Monday, April 29, 2013

Wearable Wonders!

It's here, my book! I have spent 5 months over spring and summer on it and it is chock full of tips, tricks and ways to go about coming up with ideas, materials and construction of a Wearable Art piece. This is no 'How to make a dragon costume and here is the pattern' book. This is about how to find ideas and resources, inspiration and team. It's for the young designer- aged 10-14 and their teachers, parents and caregivers.

It's out in July, with Scholastic, and this is the first crafty book I've done since Fifi's Crafty Arts years ago. Golly, I'm so chuffed! Hope you will be too :)

Saturday, April 20, 2013

Remembrance Poppy Template

I've updated my poppy template from last year in time for ANZAC Day. Here it is, feel free to use it and make a field full of poppies for remembrance. I'd be thrilled if you made a poppy and posted a photo of it to my facebook page.  I might even be inclined to send a copy of the book to the best picture :)

If you don't see The Red Poppy in a bookstore near you, you can order it online here or here.
And below is a wee video on how to make one. Hope you enjoy it! You can also see it on Youtube here :)

Sunday, April 14, 2013

Baby Blues

I've been down in my cups lately; a combination of factors in our household. I can most often get through all the hurdles by doing the thing that keeps me sane. Writing, drawing and making things. Happy and bouncy with a million things on the go and juggling them all with heart racing and eyes gleaming at the challenge, my days are always too short. I fear that I will die before I get to finish all the things I want to do in life; and the women in my family live a long time- so my demise isn't imminent. But right now I can't get motivated at all and I sit staring out the window feeling blue.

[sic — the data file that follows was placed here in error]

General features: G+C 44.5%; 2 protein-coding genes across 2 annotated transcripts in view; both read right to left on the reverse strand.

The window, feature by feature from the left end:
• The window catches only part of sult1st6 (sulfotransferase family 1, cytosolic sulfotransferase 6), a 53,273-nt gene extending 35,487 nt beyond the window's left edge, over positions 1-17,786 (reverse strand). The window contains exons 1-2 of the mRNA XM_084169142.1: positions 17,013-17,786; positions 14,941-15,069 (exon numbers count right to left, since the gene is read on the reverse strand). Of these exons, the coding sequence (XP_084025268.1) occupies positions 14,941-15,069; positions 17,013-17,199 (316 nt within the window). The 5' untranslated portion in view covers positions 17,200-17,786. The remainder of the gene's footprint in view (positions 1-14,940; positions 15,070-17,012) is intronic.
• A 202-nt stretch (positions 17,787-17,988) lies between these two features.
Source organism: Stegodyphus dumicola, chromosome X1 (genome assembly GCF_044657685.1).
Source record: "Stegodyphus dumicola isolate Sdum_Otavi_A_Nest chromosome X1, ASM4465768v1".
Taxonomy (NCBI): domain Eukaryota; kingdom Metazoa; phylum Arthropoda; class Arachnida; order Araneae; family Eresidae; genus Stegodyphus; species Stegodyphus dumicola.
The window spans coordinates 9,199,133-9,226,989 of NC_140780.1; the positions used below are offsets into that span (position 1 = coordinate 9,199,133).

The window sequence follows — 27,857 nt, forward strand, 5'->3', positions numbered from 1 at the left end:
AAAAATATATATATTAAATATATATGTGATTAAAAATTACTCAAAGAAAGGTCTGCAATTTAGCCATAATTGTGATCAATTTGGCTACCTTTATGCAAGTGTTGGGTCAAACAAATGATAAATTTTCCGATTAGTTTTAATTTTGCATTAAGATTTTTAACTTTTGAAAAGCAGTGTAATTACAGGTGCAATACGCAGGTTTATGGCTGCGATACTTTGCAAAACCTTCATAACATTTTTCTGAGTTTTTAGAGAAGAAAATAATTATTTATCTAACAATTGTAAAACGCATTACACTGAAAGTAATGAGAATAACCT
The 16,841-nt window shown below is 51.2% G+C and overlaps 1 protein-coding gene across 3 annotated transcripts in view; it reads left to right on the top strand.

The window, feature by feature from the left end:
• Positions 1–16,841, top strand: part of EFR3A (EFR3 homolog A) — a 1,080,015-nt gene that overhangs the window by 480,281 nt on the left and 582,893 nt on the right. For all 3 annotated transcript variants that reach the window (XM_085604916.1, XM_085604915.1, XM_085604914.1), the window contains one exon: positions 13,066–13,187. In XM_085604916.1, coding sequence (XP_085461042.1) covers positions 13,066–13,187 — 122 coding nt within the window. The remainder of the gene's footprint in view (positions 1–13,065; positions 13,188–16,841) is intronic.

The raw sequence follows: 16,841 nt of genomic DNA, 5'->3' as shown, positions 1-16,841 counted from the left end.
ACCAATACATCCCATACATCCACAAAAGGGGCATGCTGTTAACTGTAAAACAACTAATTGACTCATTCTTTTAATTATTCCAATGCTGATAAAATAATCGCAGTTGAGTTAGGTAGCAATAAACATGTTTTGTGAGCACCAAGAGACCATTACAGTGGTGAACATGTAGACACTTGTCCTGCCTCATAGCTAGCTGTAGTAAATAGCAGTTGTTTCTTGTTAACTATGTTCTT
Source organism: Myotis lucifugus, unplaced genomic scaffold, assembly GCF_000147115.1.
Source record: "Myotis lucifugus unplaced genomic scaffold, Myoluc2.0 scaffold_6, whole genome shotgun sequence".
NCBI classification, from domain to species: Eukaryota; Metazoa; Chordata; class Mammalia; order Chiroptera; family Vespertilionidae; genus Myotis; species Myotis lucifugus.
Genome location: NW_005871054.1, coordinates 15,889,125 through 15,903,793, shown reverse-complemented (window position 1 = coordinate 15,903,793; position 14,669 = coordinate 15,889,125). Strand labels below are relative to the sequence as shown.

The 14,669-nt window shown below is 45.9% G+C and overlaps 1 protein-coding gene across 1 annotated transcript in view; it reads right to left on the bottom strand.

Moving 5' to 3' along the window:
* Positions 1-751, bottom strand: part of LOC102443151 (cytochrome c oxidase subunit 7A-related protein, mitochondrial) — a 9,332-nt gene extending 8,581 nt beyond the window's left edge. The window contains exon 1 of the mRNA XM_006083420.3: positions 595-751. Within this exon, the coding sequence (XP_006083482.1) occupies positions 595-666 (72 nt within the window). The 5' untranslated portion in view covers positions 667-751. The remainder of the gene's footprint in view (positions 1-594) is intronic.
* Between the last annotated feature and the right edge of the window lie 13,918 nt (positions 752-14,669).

Surrounded by writery and illustratory friends last night over a pot luck dinner (after Melinda Syzmanik's book launch of 'A Winter's Day in 1939' which you MUST buy for your kids and then read it yourself) I realised why I have felt so deflated and unable to build enthusiasm for my next project. Creating a book is a very visceral thing. You pull out everything from your heart and soul and pour it in; there is hard work, self doubt, more hard work and more self doubt. You get it done and send it off and wonder if this baby will grow to be a good and useful member of society or be the victim of cot death before it has a chance to focus and smile. Writer friends understand this. They know that being a creative is not necessarily a happy, rose filled vocation. We are driven; and sometimes that sends us a little bananas. Luckily we all sit in same fruit bowl.

The latest book which is now off to print took me 5 months all through spring and summer. A shortish gestation really but is the culmination of years of my art practice. It's the sharing of 80% of everything I know to date- the other 20% is too advanced for the age level of the intended readers. But it took 100% of my effort; gathering resource, writing, illustrating, creating, photography, digital work and revisions. My head feels empty now- like I've transferred the contents of my hard drive to a cloud and lost the password.
I'm worn out after the labour and still in a tired haze. I did too much too soon after giving birth and possibly have a little post natal depression. I'm going to cut myself a little slack and scale back on getting back to work in a hurry. The book is due in July by which time I'll be full of motherly love for it and proudly show it off everywhere.  I've named it already; 'Wearable Wonders.' I hope it's a good baby.

The  illustration is from a poem I wrote for Next magazine when I had my regular column there some years ago. It's called Cry Baby.

Yes, hello there Doctor,
Have you got a moment free?
(Oh God I need to see you,
Please spare some time for me).

Well, it's really for my baby,
He's crying quite alot,
(He screams all day and night
And I'm about to lose the plot).

The grizzling's fairly steady,
I was wondering, is it ears?
(Mine are fairly ringing
And I'm constantly in tears).

 Is there something I could give him
To help him settle more?
(Like a massive dose of morphine,
Or is that against the law?).

Yes, I know it might be teething,
But I just can't get him down,
(And if I don't get some sleep soon,
I'll go screaming round the town).

O.K, I'll try and rest, thanks,
Yes, it might just do the trick,
And thanks for your advice to me,
(What a useless #@*!&)

Tuesday, April 09, 2013